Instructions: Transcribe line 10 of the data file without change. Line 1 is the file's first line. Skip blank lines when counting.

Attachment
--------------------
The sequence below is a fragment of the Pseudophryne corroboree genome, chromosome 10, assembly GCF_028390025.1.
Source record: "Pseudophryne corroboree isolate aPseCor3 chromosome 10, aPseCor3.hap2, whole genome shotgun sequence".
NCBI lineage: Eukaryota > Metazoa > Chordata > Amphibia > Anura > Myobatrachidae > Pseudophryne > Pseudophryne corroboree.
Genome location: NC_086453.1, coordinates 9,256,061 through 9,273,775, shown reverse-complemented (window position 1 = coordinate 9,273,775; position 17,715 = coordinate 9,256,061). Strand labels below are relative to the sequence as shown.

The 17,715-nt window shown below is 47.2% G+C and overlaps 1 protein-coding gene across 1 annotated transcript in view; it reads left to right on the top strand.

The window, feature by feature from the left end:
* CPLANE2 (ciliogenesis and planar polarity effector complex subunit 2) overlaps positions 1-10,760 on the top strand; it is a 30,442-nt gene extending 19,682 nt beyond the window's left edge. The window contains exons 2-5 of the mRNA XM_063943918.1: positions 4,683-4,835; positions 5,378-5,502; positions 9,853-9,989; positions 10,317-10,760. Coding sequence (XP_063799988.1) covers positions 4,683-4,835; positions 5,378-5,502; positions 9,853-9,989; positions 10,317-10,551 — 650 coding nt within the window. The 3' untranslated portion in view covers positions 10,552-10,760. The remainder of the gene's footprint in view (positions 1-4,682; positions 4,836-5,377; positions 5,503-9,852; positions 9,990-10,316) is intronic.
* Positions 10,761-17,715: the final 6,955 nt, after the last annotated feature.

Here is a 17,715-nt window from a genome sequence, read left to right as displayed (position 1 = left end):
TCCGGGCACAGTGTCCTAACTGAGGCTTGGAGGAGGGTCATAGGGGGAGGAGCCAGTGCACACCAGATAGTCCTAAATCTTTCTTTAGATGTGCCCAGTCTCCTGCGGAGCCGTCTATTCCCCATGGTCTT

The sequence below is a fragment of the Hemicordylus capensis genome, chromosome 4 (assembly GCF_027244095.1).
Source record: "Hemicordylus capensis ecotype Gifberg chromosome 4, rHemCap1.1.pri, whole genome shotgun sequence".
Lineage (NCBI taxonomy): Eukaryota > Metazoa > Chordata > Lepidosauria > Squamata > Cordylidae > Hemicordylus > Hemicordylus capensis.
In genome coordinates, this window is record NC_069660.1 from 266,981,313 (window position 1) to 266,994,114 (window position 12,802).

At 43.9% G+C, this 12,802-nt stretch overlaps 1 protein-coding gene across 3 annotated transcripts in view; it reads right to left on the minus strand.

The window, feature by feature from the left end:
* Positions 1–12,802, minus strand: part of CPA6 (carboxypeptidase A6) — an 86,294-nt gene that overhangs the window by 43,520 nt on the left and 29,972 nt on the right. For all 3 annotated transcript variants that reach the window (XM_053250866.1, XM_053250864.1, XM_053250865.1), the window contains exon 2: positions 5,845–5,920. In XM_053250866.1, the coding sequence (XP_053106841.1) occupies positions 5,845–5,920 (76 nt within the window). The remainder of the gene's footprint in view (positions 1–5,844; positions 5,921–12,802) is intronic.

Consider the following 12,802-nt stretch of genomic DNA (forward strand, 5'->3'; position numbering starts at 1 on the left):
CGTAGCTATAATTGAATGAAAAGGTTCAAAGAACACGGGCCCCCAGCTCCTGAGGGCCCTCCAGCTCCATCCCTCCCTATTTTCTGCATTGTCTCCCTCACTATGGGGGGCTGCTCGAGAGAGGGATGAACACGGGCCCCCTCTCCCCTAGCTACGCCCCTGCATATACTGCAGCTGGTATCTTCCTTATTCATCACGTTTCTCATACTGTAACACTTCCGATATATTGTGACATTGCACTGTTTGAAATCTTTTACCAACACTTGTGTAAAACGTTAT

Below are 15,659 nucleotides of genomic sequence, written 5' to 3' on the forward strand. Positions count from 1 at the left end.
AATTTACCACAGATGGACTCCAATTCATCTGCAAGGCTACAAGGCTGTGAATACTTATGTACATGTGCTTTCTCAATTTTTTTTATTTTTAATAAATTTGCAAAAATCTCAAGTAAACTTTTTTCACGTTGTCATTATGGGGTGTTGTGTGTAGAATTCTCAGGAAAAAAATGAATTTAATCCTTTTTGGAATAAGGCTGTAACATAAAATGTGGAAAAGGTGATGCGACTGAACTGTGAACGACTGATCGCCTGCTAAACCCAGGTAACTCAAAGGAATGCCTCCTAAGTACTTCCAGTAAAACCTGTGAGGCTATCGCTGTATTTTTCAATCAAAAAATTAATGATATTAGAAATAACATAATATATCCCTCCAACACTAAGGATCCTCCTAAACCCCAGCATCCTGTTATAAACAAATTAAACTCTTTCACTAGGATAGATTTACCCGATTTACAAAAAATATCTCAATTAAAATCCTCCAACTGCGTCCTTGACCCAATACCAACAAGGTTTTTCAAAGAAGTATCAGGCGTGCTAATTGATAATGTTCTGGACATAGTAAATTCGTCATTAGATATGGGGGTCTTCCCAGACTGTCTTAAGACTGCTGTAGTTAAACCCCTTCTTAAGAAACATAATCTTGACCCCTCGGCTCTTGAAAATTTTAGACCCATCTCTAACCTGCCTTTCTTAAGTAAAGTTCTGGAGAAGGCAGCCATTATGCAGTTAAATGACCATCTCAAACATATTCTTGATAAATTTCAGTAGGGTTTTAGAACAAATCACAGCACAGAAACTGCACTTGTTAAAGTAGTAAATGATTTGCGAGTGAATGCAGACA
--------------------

TCCGGGCACAGTGTCCTAACTGAGGCTTGGAGGAGGGTCATAGGGGGAGGAGCCAGTGCACACCAGATAGTCCTAAATCTTTCTTTAGATGTGCCCAGTCTCCTGCGGAGCCGTCTATTCCCCATGGTCTT